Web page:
Life was harsh in Victorian workhouses
Documents revealing the harsh life led by people in Devon's Victorian workhouses have gone online.
Researchers have spent months examining letters and reports from 19th century archives.
It's all part of a National Archives project called "Living the Poor Life".
The documents reveal conditions at work, home life and the diet that the workers, both male and female had to live on.
Conditions were horrendous for the men, women and children
The records comprise letters, reports and memos passed between local and national poor law authorities and help shed light on the lives and experiences of the Victorian poor.
Dr Paul Carter, Project Director and Principal Modern Records Specialist says: "The importance of this series of records cannot be overestimated.
"The Poor Law Union correspondence is unrivalled in giving us that window in the archives to examine the lives of the Victorian poor."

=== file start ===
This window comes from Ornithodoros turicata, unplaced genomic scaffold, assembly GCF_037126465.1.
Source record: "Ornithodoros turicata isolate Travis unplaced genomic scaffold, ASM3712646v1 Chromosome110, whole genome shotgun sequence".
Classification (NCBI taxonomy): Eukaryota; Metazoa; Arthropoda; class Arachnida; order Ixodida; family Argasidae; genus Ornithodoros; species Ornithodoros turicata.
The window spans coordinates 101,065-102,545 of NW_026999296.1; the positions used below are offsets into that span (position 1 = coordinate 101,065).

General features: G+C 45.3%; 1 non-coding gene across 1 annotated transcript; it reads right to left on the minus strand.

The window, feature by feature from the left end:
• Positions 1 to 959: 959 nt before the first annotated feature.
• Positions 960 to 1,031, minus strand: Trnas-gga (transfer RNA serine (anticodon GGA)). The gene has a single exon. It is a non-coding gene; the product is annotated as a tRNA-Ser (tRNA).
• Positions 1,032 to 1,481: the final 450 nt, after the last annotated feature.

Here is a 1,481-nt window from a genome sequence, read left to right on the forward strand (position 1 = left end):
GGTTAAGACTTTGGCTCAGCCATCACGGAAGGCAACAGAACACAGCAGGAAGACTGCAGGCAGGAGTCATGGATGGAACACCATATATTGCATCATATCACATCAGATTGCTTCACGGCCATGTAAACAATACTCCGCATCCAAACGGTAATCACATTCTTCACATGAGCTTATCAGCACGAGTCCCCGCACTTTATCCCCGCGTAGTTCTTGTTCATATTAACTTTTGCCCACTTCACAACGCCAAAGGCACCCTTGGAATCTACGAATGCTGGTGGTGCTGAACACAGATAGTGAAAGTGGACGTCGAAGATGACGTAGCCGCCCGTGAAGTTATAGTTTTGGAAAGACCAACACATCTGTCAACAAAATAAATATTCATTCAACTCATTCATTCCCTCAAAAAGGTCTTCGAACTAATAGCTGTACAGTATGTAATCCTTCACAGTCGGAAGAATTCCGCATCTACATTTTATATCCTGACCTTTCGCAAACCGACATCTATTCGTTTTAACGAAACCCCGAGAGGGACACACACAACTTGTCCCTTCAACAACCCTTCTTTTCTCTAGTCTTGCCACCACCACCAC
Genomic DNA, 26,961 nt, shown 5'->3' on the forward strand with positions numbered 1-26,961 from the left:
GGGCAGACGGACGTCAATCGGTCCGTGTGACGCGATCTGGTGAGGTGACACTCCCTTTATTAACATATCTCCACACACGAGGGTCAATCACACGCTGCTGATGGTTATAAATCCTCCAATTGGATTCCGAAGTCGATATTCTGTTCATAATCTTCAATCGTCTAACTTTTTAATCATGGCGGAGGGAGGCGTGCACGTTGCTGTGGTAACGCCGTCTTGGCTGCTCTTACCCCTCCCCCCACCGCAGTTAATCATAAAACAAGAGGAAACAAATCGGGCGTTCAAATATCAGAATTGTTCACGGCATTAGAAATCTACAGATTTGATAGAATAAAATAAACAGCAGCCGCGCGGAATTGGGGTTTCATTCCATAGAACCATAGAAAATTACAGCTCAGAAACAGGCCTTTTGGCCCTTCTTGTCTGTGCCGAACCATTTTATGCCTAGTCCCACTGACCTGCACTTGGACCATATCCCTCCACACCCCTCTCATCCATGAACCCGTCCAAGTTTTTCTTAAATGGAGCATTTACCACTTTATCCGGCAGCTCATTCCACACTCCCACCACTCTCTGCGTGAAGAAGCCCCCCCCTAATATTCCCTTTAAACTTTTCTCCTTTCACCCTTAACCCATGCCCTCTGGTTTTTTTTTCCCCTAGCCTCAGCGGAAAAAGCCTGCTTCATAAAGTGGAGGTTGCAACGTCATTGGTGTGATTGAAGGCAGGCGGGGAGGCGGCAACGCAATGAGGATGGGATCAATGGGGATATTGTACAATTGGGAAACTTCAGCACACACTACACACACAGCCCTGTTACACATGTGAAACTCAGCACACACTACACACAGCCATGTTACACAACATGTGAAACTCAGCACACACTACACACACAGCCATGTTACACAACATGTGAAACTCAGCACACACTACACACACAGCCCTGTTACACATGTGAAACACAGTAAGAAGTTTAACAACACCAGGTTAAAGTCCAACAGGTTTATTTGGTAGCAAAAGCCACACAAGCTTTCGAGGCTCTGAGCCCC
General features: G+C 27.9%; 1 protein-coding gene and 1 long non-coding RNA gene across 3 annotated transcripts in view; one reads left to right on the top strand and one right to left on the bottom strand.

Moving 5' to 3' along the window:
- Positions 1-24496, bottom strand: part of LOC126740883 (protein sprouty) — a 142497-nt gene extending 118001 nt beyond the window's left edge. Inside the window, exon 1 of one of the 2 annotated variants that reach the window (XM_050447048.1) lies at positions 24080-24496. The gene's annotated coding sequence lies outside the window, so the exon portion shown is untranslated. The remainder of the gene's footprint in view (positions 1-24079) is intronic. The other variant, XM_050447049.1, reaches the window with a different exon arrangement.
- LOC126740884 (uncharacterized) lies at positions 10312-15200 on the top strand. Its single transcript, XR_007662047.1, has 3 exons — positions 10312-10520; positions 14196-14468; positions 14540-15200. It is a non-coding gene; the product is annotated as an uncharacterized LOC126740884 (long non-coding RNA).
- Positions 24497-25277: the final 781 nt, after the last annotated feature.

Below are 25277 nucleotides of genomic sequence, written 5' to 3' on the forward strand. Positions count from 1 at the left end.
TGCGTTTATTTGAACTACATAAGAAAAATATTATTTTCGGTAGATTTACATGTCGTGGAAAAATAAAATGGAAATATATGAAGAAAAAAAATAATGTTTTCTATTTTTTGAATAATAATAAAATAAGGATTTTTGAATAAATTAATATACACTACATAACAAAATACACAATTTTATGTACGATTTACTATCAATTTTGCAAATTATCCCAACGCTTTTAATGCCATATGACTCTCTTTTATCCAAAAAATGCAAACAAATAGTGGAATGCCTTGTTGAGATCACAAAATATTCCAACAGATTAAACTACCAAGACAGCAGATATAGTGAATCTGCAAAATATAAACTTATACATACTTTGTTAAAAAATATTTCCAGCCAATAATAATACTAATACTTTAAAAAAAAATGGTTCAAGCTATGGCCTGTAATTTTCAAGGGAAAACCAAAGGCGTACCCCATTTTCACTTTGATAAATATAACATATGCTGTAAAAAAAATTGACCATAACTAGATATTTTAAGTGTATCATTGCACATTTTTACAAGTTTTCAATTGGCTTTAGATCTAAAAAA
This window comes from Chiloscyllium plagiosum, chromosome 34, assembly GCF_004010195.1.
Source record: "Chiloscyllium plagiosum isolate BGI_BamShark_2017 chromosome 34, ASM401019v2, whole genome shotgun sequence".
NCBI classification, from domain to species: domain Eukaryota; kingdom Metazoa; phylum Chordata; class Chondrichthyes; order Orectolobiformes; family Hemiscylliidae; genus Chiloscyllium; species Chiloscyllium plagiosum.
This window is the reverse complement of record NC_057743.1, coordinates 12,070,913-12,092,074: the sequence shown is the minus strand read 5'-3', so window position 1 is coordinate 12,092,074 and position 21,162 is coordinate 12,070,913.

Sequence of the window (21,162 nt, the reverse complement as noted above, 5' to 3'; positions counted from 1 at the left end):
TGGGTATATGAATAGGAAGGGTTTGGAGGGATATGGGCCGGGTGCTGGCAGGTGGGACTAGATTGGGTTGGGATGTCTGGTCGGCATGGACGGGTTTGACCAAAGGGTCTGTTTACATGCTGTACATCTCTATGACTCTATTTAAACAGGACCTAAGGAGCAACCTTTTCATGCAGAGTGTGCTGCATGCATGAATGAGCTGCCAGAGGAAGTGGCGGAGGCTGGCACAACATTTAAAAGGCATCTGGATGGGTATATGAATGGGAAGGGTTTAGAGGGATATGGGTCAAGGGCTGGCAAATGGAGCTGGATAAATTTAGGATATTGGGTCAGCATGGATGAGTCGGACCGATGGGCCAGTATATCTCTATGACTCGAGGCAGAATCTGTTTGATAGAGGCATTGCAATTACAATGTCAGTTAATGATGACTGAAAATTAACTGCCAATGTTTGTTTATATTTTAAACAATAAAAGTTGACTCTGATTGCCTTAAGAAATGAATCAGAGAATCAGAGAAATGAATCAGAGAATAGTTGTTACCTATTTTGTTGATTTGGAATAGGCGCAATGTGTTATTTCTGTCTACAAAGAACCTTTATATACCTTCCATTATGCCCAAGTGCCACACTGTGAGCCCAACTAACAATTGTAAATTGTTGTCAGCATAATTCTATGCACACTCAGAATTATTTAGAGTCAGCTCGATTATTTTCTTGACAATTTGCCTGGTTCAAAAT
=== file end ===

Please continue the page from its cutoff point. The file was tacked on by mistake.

Conditions were intentionally harsh, families were divided and paupers given uniforms and made to work.
The records cover a tumultuous time in British history and provide a rich new source of material on opposition to the workhouse system, industrial strikes, Chartism, wages, the treatment of children and more - essential to any study of Victorian life.
As part of the 18-month project, volunteer editors were given access to the digitised correspondence of 21 Poor Law Unions, from the region and elsewhere in the UK.
The result is an invaluable new resource for researchers and historians containing numerous tales of family breakdown, corruption and blackmail and the previously untold stories of the poor, left behind by Britain's Industrial Revolution.
Visitors to The National Archives website can now access more than 115,000 scanned images of original records from 108 volumes of Poor Law Union records, searchable by place, name and subject matter.